The Louisiana Supreme Court ruled Friday that hospitals can mandate coronavirus vaccines for employees, dealing a blow to hospital staffers who challenged those requirements and opening the door for similar edicts by private employers across the state.
The state Supreme Court's decision in favor of Ochsner Health, the state's largest hospital operator, focused on two arguments: whether Louisiana’s at-will employment laws affect employers’ ability to fire employees who refused to receive the vaccine, and whether vaccine mandates infringe on employees’ privacy rights.
State laws, in fact, allow private employers to fire workers who refuse to get vaccinated, justices ruled. The court also ruled that hospitals and other private employers are not bound by a constitutional provision meant to protect personal privacy.
"This court finds (the) Employer is entitled to terminate Employees for failure to comply with the vaccine mandate," stated the unanimous court decision, written by Chief Justice John Weimer.
The ruling comes as the coronavirus is again surging locally and across the country, and as federal vaccine-or-test mandates for large employers and certain hospitals are being taken up by the U.S. Supreme Court.
Louisiana has repeatedly broken its record this week for numbers of coronavirus infections reported in a single day, and has tallied 95,905 new cases since the highly contagious omicron variant was identified in the state, data show.
When announcing its mandate for employees last year, Ochsner cited a surge in hospitalizations and deaths from the earlier delta variant of the disease, and said it was trying to protect staffers and patients.
But the roughly 75 staffers who filed suit after that announcement argued that the state's medical consent law, which allows adults to refuse medical treatment, meant that their employers could not mandate they get vaccinated.
The workers, who took aim at Ochsner LSU Health Shreveport and Ochsner-Lafayette General, also invoked their constitutional right to privacy, which they likened to the right "to be free from discrimination based on race, sex, and religious beliefs in the workforce."
But the Supreme Court held that the medical consent law only applies to the relationship between a health care provider and a patient — not between a private employer and employee.
The court also agreed that the constitutional protections employees cited only potentially apply to public institutions, not private ones, such as Ochsner.
"There is no allegation or even the barest insinuation that Employer is a state actor; indeed, the parties in this case stipulated that Employer is a private actor," reads the ruling.
Ochsner President and Chief Executive Officer Warner Thomas said in a statement after the ruling that they were pleased with the decision.
The Louisiana Supreme Court will hear arguments in December regarding Ochsner Lafayette General Medical Center's vaccine mandate.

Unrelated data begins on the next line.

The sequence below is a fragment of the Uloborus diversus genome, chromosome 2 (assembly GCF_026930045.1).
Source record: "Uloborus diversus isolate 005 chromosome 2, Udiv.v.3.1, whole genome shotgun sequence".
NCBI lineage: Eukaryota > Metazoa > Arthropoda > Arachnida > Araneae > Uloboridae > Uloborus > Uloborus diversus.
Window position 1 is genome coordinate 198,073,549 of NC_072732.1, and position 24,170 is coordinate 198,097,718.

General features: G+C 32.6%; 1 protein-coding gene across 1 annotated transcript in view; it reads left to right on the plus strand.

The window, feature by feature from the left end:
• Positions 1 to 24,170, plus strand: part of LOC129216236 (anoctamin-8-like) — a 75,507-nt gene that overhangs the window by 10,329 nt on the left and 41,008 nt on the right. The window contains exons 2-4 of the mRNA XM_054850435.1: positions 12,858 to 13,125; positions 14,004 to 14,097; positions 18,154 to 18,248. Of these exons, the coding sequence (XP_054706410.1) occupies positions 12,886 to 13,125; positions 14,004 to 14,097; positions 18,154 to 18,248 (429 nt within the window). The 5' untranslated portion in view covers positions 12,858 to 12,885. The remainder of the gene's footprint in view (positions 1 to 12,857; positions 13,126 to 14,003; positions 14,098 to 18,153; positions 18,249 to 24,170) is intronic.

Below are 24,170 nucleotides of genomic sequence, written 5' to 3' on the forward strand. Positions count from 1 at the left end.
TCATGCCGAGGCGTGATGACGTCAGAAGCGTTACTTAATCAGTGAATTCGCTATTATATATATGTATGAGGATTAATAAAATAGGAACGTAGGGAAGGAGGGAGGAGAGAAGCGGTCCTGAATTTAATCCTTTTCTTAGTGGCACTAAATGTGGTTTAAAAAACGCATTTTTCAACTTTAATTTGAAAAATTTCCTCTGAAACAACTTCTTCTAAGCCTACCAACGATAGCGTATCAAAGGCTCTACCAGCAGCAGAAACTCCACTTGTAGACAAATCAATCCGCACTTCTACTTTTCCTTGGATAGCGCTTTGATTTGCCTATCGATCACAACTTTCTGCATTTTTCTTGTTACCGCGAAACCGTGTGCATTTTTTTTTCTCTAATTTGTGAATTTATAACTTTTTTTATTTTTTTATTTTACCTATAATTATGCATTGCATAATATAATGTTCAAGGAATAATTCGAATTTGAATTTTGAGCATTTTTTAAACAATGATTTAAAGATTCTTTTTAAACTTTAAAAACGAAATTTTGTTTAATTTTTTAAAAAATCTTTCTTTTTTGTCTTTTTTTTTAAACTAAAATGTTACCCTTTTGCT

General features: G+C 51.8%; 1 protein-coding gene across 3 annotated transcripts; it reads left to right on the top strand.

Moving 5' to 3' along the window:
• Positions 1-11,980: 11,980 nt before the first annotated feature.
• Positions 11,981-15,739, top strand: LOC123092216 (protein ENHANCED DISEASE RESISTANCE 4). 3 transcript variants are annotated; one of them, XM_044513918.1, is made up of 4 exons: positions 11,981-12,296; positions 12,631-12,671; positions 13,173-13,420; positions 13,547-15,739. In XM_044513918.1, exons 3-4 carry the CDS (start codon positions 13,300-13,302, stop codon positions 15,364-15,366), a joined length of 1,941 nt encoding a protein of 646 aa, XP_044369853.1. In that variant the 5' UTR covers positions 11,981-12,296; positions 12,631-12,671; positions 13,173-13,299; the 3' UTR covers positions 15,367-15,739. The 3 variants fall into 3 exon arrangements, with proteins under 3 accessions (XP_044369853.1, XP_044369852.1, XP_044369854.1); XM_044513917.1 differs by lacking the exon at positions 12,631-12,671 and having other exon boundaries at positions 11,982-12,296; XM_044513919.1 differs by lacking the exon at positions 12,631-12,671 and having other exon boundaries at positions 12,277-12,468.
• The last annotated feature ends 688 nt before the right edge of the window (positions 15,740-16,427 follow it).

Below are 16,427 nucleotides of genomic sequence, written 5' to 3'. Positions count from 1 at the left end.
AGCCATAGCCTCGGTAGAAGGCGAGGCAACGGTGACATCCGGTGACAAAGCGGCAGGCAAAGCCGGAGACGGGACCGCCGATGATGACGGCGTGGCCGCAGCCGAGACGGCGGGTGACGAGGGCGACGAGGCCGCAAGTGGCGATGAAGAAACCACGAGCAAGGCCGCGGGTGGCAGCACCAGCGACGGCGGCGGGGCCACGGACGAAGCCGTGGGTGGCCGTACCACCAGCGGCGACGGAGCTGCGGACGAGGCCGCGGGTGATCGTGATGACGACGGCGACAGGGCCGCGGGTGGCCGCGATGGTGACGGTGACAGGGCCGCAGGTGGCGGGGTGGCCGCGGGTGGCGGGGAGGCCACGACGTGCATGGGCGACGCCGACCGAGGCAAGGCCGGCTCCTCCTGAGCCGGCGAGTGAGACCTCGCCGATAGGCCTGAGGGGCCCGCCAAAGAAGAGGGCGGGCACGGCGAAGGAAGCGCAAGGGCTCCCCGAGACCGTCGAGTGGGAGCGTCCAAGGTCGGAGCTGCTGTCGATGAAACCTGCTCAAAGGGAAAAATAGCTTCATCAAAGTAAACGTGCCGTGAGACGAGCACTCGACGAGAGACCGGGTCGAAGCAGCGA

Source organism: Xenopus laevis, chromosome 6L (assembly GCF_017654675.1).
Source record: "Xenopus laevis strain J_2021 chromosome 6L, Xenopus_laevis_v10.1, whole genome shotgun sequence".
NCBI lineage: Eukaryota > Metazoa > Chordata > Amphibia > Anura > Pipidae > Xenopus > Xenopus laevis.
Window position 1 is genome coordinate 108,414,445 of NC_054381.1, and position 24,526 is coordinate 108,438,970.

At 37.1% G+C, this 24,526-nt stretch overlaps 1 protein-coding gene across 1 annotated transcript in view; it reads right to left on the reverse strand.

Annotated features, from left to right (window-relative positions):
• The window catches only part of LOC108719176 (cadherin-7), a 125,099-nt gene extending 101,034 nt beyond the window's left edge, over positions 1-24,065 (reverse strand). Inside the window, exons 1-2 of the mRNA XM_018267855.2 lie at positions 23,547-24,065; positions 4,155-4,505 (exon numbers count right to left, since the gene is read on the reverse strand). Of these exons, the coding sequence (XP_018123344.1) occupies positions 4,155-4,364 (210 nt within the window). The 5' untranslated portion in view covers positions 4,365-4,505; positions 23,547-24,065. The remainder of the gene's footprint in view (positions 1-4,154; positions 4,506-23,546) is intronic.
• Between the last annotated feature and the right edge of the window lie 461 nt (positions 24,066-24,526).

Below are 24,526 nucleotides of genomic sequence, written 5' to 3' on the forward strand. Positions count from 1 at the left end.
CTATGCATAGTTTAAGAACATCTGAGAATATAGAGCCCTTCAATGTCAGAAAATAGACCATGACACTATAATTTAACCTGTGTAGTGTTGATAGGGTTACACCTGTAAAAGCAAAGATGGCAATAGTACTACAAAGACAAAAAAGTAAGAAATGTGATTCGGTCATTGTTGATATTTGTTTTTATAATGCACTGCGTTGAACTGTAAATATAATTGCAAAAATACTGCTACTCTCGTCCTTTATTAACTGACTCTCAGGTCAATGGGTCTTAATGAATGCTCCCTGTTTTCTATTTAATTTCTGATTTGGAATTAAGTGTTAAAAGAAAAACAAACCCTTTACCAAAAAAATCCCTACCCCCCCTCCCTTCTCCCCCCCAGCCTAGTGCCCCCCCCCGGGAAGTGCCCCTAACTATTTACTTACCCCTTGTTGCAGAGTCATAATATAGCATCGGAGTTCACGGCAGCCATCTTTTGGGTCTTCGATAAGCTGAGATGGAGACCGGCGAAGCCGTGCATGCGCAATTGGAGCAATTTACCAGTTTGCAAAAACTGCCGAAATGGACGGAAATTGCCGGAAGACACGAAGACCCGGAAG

"Ochsner Health remains committed to protecting the health and safety of our patients, team members and everyone across the communities we serve, and this decision supports our right to enact policies that protect patients and staff at our facilities across Louisiana," Thomas said.
An Ochsner spokesperson did not respond to questions Friday about when the vaccine requirement will go back into effect, after Ochsner paused its implementation while the courts took up the issue. Similarly, the Franciscan Missionaries of Our Lady Health System also adopted a vaccine mandate for workers last year that they put on hold during the litigation. A spokesperson for Our Lady of the Lake Regional Medical Center did not respond to messages Friday about how the Ochsner ruling will affect their vaccine mandate.
Jimmy Faircloth, the attorney who represented the health care workers refusing the vaccine, said in a statement that he and his clients will push for the Louisiana Legislature to change state law. Faircloth, who was once executive counsel to former Gov. Bobby Jindal, is well-known at the state Capitol and said there's a strong appetite for an "Individual Medical Rights Act" in the future.
"Some fights are worth it," Faircloth said. "Though our clients are disappointed in the decision, they have always understood that the issue was bound for the legislature."
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He said that the state court "has granted authority for private employers to place medical treatment restrictions on employees for any reason, without explanation or rationale."
"This is uncharted territory for personal autonomy," he added.
The ruling came on the same day that the U.S. Supreme Court is hearing oral arguments on vaccine mandates at the federal level. Those cases involve whether to allow U.S. President Joe Biden to implement a requirement that large employers either force employees to receive vaccines or submit to COVID testing. The U.S. Supreme Court is also expected to rule on a separate vaccinate mandate for most health care workers.
Louisiana Attorney General Jeff Landry's office has joined several other states fighting against the federal vaccine mandates. So too, has Solicitor General Elizabeth Murrill cast vaccine requirements for health care workers as overreach by the federal government.
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Public health officials across the state and the nation have urged as many people to get vaccinated as possible, saying it's the best protection against the coronavirus and significantly reduces the chance of being hospitalized or dying from the virus.